Black Ants

Diet includes plant material and insects.
The black ants were observed harvesting aphid honeydew on the garden plants.

Carpenter Ants

Recognizable by the frass they leave behind.
The pile of frass outside the wall crack indicated a carpenter ant infestation.

Black Ants

Can be active during the day or night, depending on the species.
The black ants were most active during the cool hours of the morning and late afternoon.

Carpenter Ants

Can cause structural damage to buildings.
The carpenter ants had hollowed out sections of the wooden deck, compromising its structural integrity.

Black Ants

Visible foraging trails and soil mounds.
The black ants' foraging trail led from the kitchen door to their nest entrance under the patio.

Common Curiosities

Are all black ants harmful to homes?

Not all black ants cause structural damage like carpenter ants. Most black ant species are harmless and simply forage for food.

What attracts carpenter ants to a house?

Carpenter ants are attracted to moist or decaying wood, often resulting from water leaks, poor ventilation, or previous damage.

How can you tell carpenter ants apart from black ants?

Carpenter ants are generally larger and may leave behind frass from their wood-boring activities, whereas black ants are more diverse in size and habitat and do not bore into wood.

Can black ants and carpenter ants coexist in the same area?

It's possible, but they have different nesting and foraging preferences, so they may not directly compete for resources.

What's the best way to manage a carpenter ant infestation?

Effective management involves eliminating moisture problems, removing infested wood, and potentially treating the area with insecticides designed for carpenter ants.

How do carpenter ants differ from termites?

Unlike termites, carpenter ants do not eat wood but remove it to build their nests, and they have a more defined waist and elbowed antennae compared to termites.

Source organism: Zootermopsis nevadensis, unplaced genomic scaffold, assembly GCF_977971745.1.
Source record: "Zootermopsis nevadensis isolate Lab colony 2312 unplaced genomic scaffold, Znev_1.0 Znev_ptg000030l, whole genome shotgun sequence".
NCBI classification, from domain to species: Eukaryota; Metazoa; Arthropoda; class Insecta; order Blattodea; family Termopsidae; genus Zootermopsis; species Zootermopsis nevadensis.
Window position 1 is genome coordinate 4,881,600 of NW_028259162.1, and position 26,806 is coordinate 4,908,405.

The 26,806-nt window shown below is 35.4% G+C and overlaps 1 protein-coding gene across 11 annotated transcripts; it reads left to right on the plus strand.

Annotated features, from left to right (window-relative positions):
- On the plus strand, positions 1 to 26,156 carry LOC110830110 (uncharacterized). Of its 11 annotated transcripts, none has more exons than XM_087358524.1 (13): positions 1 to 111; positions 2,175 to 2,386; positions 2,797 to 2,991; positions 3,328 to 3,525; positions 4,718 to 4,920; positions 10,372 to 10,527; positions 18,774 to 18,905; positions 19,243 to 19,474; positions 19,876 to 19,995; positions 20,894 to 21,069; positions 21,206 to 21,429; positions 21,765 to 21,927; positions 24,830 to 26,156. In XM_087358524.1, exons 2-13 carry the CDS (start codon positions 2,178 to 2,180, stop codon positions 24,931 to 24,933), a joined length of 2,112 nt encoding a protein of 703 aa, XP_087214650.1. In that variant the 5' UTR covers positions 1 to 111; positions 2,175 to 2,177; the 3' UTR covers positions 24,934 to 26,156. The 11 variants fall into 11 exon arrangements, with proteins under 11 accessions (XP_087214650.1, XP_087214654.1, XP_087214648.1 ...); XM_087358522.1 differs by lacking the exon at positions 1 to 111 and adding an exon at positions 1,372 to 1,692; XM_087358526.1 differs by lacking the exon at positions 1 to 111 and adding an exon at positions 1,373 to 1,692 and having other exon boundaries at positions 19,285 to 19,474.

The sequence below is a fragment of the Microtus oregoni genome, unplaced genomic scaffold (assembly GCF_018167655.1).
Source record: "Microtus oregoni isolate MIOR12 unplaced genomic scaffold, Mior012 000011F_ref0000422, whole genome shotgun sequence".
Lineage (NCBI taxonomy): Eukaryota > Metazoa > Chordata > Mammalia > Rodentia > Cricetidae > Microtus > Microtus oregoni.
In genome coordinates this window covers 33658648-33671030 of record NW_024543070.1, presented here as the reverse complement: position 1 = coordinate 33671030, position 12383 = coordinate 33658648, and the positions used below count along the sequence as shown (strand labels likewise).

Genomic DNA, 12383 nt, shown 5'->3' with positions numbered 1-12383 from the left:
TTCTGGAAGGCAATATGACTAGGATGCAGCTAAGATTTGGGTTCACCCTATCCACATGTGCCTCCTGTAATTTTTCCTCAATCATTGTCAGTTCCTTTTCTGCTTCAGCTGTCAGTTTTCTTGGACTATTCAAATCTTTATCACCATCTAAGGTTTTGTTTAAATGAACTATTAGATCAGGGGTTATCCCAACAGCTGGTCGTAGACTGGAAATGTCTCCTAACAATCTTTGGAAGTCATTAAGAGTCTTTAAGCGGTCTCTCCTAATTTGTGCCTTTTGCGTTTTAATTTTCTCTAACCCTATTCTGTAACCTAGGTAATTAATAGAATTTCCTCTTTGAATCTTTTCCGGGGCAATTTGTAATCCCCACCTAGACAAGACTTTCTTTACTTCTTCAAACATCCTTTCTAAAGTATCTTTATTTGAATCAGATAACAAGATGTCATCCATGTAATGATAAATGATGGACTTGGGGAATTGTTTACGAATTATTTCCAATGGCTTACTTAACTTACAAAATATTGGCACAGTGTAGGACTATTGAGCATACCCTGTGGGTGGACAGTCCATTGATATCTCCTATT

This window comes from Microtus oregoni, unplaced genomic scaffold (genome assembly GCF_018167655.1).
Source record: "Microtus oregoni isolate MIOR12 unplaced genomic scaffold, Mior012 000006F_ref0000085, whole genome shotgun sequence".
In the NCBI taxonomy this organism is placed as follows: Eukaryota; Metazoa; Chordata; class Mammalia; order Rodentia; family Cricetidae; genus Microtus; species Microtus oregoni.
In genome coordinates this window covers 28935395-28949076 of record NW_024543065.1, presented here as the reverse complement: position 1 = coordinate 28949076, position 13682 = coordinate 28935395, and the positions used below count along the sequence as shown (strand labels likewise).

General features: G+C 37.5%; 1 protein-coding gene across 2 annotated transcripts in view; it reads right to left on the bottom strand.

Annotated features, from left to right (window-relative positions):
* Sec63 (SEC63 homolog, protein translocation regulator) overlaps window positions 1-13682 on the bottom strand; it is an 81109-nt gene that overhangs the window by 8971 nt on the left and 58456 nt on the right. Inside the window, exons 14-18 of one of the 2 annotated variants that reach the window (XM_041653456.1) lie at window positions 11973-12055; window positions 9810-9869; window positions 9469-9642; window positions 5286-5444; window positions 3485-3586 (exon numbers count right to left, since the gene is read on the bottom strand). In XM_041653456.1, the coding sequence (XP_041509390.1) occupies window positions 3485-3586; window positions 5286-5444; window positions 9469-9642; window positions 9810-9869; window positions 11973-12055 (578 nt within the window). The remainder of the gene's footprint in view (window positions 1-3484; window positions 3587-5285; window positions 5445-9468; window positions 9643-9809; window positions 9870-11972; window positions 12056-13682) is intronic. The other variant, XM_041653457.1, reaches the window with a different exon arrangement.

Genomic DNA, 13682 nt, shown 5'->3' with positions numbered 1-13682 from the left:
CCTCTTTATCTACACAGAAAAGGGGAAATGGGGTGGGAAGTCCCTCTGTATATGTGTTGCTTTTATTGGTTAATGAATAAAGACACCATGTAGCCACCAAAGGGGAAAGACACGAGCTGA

Are black ants beneficial to the environment?

Yes, black ants play important roles in ecosystems, such as aerating the soil, decomposing organic matter, and serving as a food source for other wildlife.

Can carpenter ant damage be repaired?

Yes, once the infestation is controlled, the damaged wood can be replaced or repaired, though significant structural damage may require professional restoration.

Can carpenter ants bite humans?

Carpenter ants can bite if threatened, but they are not aggressive towards humans and their bites are not harmful.

Do black ants pose any health risks?

While black ants are not typically considered a health risk, they can contaminate food sources and should be kept out of living spaces.

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Author Spotlight

Written by
Urooj Arif
Urooj is a skilled content writer at Ask Difference, known for her exceptional ability to simplify complex topics into engaging and informative content. With a passion for research and a flair for clear, concise writing, she consistently delivers articles that resonate with our diverse audience.
Co-written by
Fiza Rafique
Fiza Rafique is a skilled content writer at, where she meticulously refines and enhances written pieces. Drawing from her vast editorial expertise, Fiza ensures clarity, accuracy, and precision in every article. Passionate about language, she continually seeks to elevate the quality of content for readers worldwide.